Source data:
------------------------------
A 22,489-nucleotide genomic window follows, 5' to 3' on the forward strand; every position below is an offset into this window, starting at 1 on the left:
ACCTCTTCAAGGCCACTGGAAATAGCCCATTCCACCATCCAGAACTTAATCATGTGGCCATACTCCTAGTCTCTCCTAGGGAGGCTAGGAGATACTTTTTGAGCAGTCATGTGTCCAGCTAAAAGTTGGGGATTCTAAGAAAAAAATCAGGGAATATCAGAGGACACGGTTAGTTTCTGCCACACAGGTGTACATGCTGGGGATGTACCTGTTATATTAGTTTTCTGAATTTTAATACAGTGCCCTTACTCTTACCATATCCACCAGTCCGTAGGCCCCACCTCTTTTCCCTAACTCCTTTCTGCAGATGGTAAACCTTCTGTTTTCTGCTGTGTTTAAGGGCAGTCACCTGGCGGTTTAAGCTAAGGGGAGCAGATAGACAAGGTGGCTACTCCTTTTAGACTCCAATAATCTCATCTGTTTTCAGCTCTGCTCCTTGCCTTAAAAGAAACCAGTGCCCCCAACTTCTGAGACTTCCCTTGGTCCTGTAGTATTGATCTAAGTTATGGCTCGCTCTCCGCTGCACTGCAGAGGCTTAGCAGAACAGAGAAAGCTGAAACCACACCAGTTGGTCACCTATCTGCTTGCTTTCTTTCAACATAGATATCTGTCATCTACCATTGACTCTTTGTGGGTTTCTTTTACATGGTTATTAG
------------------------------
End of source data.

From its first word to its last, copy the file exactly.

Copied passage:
A 22,489-nucleotide genomic window follows, 5' to 3' on the forward strand; every position below is an offset into this window, starting at 1 on the left:
ACCTCTTCAAGGCCACTGGAAATAGCCCATTCCACCATCCAGAACTTAATCATGTGGCCATACTCCTAGTCTCTCCTAGGGAGGCTAGGAGATACTTTTTGAGCAGTCATGTGTCCAGCTAAAAGTTGGGGATTCTAAGAAAAAAATCAGGGAATATCAGAGGACACGGTTAGTTTCTGCCACACAGGTGTACATGCTGGGGATGTACCTGTTATATTAGTTTTCTGAATTTTAATACAGTGCCCTTACTCTTACCATATCCACCAGTCCGTAGGCCCCACCTCTTTTCCCTAACTCCTTTCTGCAGATGGTAAACCTTCTGTTTTCTGCTGTGTTTAAGGGCAGTCACCTGGCGGTTTAAGCTAAGGGGAGCAGATAGACAAGGTGGCTACTCCTTTTAGACTCCAATAATCTCATCTGTTTTCAGCTCTGCTCCTTGCCTTAAAAGAAACCAGTGCCCCCAACTTCTGAGACTTCCCTTGGTCCTGTAGTATTGATCTAAGTTATGGCTCGCTCTCCGCTGCACTGCAGAGGCTTAGCAGAACAGAGAAAGCTGAAACCACACCAGTTGGTCACCTATCTGCTTGCTTTCTTTCAACATAGATATCTGTCATCTACCATTGACTCTTTGTGGGTTTCTTTTACATGGTTATTAG